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  • HMRC Tax Investigation – What You Need to Know

    20 March 2018

    If you’re facing an HMRC tax investigation – what do you do next?

    HMRC have a wide range of powers that they can call upon to check that individuals and businesses have complied with their tax obligations.  These range from informal checks through to full-on tax investigations.

    HMRC may open enquiries to check the accuracy of a tax return that has been filed, subject to certain time limits. Tax investigations, run by HMRC’s ‘elite’ Fraud Investigation Service, are more serious and, where fraud is suspected, can extend to a review of a taxpayer’s affairs for the previous 20 years.

    The first you will know about an HMRC tax investigation is when the Fraud Investigation Service contacts you by letter.  The investigation will either be under HMRC’s Code of Practice 8 (“COP8”) or Code of Practice 9 (“COP9”).

    The first applies where HMRC suspects there has been a substantial loss of tax because of tax avoidance but does not suspect fraud. The latter covers instances where fraud is suspected.

    Both are serious, and where an investigation is first opened under COP8, should HMRC uncover evidence that leads it to suspect fraud, it could choose to move the investigation into COP9.

    Under COP9, HMRC undertakes its investigations with a view to securing the payment of tax, interest and penalties. Such a tax investigation is, however, underpinned by the threat of criminal prosecution should you fail to cooperate or provide false information or false documents. Any tax investigation should therefore be treated extremely seriously.

    How likely are you to be subject to an HMRC tax investigation?

    HMRC has various ways of selecting individual taxpayers and businesses for scrutiny. Factors that could make an enquiry or investigation more likely include:

    • You file tax returns late, pay tax late or make errors that need correction.
    • There are inconsistencies or substantial variations between different returns, such as a large fall in income or increase in costs.
    • Your costs are abnormally high for businesses in your industry.
    • You have offshore bank accounts.
    • You have income from property.
    • You operate in a high-risk industry, such as businesses that routinely take cash payments, or an industry that HMRC has decided to target.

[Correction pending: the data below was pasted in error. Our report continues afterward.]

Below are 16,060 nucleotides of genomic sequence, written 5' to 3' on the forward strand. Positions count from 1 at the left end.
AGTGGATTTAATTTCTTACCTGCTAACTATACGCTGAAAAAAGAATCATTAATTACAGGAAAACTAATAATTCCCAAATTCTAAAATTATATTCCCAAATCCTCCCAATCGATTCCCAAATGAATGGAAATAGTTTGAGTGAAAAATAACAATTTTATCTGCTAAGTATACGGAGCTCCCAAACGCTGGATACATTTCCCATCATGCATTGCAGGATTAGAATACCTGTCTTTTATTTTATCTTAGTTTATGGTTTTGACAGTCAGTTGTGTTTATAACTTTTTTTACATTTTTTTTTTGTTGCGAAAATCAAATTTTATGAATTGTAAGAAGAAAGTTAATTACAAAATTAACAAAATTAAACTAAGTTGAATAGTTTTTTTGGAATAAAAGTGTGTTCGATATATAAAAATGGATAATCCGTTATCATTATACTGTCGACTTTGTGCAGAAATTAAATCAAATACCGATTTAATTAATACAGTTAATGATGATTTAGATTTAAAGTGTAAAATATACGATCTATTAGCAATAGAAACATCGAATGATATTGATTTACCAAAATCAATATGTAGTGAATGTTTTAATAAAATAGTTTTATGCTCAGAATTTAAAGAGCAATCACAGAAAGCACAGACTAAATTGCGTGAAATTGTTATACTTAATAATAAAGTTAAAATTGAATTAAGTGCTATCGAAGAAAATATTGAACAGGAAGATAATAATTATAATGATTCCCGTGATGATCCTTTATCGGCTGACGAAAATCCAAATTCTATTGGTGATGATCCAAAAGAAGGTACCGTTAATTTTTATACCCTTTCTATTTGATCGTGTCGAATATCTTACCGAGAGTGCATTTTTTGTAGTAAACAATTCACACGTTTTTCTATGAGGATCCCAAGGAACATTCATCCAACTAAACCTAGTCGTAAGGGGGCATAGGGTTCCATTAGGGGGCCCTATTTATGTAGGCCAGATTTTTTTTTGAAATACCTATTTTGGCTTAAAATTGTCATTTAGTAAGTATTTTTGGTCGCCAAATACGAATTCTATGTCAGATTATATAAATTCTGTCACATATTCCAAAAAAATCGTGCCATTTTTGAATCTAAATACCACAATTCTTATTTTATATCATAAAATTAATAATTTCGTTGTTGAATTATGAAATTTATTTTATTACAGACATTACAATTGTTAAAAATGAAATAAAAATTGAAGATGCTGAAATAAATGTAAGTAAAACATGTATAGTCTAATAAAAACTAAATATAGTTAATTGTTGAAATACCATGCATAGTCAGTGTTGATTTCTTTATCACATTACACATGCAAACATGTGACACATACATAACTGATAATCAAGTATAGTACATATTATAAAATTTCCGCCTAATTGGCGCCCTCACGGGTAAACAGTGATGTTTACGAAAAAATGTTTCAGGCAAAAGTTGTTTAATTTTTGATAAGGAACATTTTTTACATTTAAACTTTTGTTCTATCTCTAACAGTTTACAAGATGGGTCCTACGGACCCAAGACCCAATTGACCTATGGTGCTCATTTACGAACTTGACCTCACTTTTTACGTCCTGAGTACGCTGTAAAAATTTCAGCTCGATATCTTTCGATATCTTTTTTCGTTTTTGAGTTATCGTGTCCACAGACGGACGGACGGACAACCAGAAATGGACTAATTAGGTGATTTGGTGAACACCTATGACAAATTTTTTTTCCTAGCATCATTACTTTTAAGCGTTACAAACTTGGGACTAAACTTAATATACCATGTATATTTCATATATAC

• Your tax returns are inconsistent with how busy your business actually is or your standard of living.
    • HMRC receives a tip-off.

    What HMRC can find out about you during a tax investigation

    HMRC’s Connect database is designed to crawl through previously unconnected records, identifying a taxpayer’s footprint across all areas of tax, as well as records outside HMRC such as those held by the Land Registry and elsewhere.

    Additionally, with the introduction of the Common Reporting Standard, and other international reporting requirements, the world truly has become a small place for hiding money. Now some of the things that HMRC can find out about you are:

    • Land Registry records – to determine properties purchased, and stamp duty paid.
    • DVLA – details of cars purchased and owned by individuals.
    • UK and overseas bank accounts – with HMRC receiving information from banks in more than 60 countries.
    • Internal tax documents – systems showing tax paid, relevant VAT registration, previous tax investigations, your previous years’ tax returns (or absence of them).
    • Earnings from any employer, including those you have worked for casually, or on an ad-hoc basis.
    • Online marketplaces – websites such as eBay and Amazon can be accessed to identify regular traders.
    • Social media – the Connect system can also look at public social media account information, including from Twitter, Facebook and Instagram.
    • UK border information showing you leaving and returning via UK airports.

    Even where HMRC does not hold information itself, the Fraud Investigation Service has the ability to use “information notices” to force you and third parties to provide that information.

    What to do if faced with an HMRC tax investigation?

    It’s understandable that, when notified by HMRC that you are being investigated, you will no doubt be worried. At first, you may not even be sure why you are being investigated, and it could be that there has been an error on their part or a minor mistake on yours.